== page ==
Then Jesus went with them to the olive grove called Gethsemane, and he said, “Sit here while I go over there to pray.” 37 He took Peter and Zebedee’s two sons, James and John, and he became anguished and distressed. 38 He told them, “My soul is crushed with grief to the point of death. Stay here and keep watch with me.” 39 He went on a little farther and bowed with his face to the ground, praying, “My Father! If it is possible, let this cup of suffering be taken away from me. Yet I want your will to be done, not mine.” 40 Then he returned to the disciples and found them asleep. He said to Peter, “Couldn’t you watch with me even one hour? 41 Keep watch and pray, so that you will not give in to temptation. For the spirit is willing, but the body is weak!” 42 Then Jesus left them a second time and prayed, “My Father! If this cup cannot be taken away unless I drink it, your will be done.” 43 When he returned to them again, he found them sleeping, for they couldn’t keep their eyes open. 44 So he went to pray a third time, saying the same things again. Matthew 26:36-44 NLT

Every time someone asks Jesus for help, the person receives it. Now Jesus is asking. He asks his disciples to keep him company, to share his pain, but they can’t do it. They fall asleep. Over the last two millennia, Christians have accepted the fact that God said No to Jesus as a necessary part of the story. But we have always lamented the failure of the disciples. Surely they could have kept him company. That much they could have done.

Here is the lesson for us from the Gospel when we confront pain that cannot be alleviated, illness that cannot be cured, disabilities that cannot be fixed: Let us make sure those who suffer do not suffer alone. Let us keep one another company.

This week on Facebook, I saw Liz Joseph talking with a mother who has a three year old child with special needs. As is often the case, the dad has left, so mom is left to manage life and care for her child alone. Liz has a ministry to people like this mom. She steps into their lives so they are not utterly alone. It is a beautiful ministry. It is living the message of the Gospel.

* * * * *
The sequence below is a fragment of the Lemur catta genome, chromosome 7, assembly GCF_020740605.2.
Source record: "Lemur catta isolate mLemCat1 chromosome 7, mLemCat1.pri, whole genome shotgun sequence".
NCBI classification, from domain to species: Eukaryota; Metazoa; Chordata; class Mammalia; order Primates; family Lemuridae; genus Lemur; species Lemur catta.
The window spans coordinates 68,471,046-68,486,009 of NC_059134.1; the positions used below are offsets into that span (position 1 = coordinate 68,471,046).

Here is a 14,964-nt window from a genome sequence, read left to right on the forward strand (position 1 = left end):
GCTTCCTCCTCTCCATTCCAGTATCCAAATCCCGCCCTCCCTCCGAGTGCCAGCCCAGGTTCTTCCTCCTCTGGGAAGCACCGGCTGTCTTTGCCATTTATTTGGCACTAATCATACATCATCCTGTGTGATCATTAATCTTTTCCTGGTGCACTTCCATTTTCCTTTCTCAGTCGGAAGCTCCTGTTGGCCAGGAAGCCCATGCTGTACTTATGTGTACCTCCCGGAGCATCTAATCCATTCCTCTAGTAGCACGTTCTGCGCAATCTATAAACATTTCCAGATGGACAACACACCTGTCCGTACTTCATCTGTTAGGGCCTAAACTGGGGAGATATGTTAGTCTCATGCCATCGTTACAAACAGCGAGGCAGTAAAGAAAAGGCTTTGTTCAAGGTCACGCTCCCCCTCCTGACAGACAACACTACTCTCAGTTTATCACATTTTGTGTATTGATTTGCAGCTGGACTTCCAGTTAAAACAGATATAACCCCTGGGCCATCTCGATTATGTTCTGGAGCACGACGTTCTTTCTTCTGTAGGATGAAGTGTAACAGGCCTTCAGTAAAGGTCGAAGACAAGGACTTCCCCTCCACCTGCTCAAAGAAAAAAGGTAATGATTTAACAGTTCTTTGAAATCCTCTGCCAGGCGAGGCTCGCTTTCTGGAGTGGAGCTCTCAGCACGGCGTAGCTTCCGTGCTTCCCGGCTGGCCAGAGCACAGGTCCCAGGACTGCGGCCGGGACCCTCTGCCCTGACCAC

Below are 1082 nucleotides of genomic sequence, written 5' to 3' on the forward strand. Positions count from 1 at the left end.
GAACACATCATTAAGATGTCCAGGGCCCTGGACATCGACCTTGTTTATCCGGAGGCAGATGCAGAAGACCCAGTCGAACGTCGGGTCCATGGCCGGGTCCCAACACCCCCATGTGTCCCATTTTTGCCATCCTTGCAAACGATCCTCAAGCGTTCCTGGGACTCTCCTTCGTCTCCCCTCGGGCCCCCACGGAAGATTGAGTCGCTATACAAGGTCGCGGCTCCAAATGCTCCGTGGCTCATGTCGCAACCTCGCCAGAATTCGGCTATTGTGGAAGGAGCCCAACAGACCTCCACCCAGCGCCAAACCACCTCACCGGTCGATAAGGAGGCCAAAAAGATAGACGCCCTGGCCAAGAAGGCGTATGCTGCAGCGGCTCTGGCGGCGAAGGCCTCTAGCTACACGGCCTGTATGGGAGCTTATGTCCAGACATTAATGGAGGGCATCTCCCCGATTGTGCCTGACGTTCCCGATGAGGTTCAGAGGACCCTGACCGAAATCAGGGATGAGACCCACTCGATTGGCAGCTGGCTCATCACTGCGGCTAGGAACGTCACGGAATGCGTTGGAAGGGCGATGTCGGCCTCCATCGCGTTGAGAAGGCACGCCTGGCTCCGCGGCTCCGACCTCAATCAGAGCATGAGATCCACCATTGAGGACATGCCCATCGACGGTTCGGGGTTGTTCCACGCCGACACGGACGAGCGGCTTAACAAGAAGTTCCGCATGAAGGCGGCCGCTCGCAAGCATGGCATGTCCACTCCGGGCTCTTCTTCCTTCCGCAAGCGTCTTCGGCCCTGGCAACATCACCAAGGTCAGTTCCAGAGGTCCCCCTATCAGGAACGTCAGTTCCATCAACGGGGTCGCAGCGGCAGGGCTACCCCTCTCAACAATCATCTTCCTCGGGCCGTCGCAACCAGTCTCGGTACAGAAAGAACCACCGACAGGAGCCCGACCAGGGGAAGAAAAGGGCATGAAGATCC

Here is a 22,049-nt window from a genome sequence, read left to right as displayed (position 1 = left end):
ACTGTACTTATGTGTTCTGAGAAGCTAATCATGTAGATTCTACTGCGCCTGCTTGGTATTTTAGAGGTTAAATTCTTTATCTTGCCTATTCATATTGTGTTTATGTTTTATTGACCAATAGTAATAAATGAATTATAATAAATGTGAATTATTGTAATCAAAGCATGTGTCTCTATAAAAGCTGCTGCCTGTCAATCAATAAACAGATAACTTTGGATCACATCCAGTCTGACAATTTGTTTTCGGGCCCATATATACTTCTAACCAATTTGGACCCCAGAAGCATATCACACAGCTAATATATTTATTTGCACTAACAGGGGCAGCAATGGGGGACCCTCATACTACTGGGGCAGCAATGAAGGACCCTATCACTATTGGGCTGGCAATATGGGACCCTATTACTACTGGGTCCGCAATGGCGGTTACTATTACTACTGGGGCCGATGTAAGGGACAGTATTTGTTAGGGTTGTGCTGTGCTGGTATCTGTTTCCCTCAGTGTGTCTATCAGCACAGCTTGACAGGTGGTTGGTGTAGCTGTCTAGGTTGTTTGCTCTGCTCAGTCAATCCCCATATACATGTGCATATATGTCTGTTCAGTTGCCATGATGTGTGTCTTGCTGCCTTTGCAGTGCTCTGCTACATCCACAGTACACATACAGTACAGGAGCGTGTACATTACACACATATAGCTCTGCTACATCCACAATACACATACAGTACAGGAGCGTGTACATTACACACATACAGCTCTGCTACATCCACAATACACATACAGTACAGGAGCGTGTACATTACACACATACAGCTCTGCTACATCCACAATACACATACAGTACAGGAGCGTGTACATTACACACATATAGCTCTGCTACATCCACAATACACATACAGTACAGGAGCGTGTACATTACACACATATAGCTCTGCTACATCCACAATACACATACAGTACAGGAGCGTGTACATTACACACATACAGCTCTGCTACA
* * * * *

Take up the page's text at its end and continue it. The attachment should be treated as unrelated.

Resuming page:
When we can fix problems, we should do so. When people can be cured, we should make certain they have access to that healing. When things can be fixed, the healing, compassionate ministry of Jesus is our model, our guide. Let’s do what Jesus did. Let’s make things better.

And when we confront hurt and wounds and disabilities and diseases that are not healed. When heaven has said no, let’s remember that in the Gospel the only person ever refused

As I meditated on this reality, I wondered, what can the gospel teach us when no miracle is available? Jesus healed everyone he met. He told his disciples to do the same. How can we be faithful to this charge?

The first step which seems obvious to me is that we do what we can. We can’t heal with a prayer, but we can get our friend to the doctor. We can’t multiply five loaves into food for five thousand but we can make donations to organizations that address problems of hunger. We can lobby for government policy that makes health care accessible. We can use our dollars to ease trouble in the lives of others.

We can do that. And it’s fun to do that. It’s fun to make a difference.

Last Sunday, Karin and I drove an hour from our house to an appointment. She dropped me off there and headed on north to another event. As I got out of the car, she suddenly realized she didn’t have her purse. No driver’s license. No phone. No credit card. I handed her my phone and I gave her some cash. Because, I said, you never know. And sure enough the people she hung out with decided they should all chip in to help with the expenses of the event. The cash I had given her was enough. I felt pretty good. I had solved a problem.